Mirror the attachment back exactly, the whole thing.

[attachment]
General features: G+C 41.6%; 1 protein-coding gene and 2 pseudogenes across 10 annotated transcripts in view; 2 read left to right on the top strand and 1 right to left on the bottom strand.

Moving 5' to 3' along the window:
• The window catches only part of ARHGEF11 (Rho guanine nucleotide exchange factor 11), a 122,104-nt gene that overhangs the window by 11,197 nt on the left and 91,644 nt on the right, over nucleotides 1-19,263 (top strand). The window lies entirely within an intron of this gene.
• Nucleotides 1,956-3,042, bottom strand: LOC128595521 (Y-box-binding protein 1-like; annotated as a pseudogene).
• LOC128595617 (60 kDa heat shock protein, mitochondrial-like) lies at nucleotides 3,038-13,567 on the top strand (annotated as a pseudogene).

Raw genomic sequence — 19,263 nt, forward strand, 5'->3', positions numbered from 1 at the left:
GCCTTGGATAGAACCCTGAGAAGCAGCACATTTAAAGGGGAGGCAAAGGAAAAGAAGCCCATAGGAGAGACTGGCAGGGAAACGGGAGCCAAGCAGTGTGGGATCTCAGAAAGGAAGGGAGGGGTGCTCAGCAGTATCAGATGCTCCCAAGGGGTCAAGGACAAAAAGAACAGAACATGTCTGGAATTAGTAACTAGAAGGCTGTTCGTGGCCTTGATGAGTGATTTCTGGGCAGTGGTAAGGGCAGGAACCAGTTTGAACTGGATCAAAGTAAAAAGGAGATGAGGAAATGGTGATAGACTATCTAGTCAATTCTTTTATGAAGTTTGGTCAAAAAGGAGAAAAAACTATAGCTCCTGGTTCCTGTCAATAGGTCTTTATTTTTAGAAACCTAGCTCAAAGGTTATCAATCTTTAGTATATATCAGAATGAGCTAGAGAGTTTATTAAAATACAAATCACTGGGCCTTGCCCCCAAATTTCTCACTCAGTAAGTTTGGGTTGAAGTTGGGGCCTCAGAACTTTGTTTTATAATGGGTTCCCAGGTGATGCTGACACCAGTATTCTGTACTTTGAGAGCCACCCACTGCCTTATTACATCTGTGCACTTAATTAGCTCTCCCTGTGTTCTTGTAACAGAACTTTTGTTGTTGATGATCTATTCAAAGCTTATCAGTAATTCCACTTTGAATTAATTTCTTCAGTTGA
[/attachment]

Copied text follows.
General features: G+C 41.6%; 1 protein-coding gene and 2 pseudogenes across 10 annotated transcripts in view; 2 read left to right on the top strand and 1 right to left on the bottom strand.

Moving 5' to 3' along the window:
• The window catches only part of ARHGEF11 (Rho guanine nucleotide exchange factor 11), a 122,104-nt gene that overhangs the window by 11,197 nt on the left and 91,644 nt on the right, over nucleotides 1-19,263 (top strand). The window lies entirely within an intron of this gene.
• Nucleotides 1,956-3,042, bottom strand: LOC128595521 (Y-box-binding protein 1-like; annotated as a pseudogene).
• LOC128595617 (60 kDa heat shock protein, mitochondrial-like) lies at nucleotides 3,038-13,567 on the top strand (annotated as a pseudogene).

Raw genomic sequence — 19,263 nt, forward strand, 5'->3', positions numbered from 1 at the left:
GCCTTGGATAGAACCCTGAGAAGCAGCACATTTAAAGGGGAGGCAAAGGAAAAGAAGCCCATAGGAGAGACTGGCAGGGAAACGGGAGCCAAGCAGTGTGGGATCTCAGAAAGGAAGGGAGGGGTGCTCAGCAGTATCAGATGCTCCCAAGGGGTCAAGGACAAAAAGAACAGAACATGTCTGGAATTAGTAACTAGAAGGCTGTTCGTGGCCTTGATGAGTGATTTCTGGGCAGTGGTAAGGGCAGGAACCAGTTTGAACTGGATCAAAGTAAAAAGGAGATGAGGAAATGGTGATAGACTATCTAGTCAATTCTTTTATGAAGTTTGGTCAAAAAGGAGAAAAAACTATAGCTCCTGGTTCCTGTCAATAGGTCTTTATTTTTAGAAACCTAGCTCAAAGGTTATCAATCTTTAGTATATATCAGAATGAGCTAGAGAGTTTATTAAAATACAAATCACTGGGCCTTGCCCCCAAATTTCTCACTCAGTAAGTTTGGGTTGAAGTTGGGGCCTCAGAACTTTGTTTTATAATGGGTTCCCAGGTGATGCTGACACCAGTATTCTGTACTTTGAGAGCCACCCACTGCCTTATTACATCTGTGCACTTAATTAGCTCTCCCTGTGTTCTTGTAACAGAACTTTTGTTGTTGATGATCTATTCAAAGCTTATCAGTAATTCCACTTTGAATTAATTTCTTCAGTTGA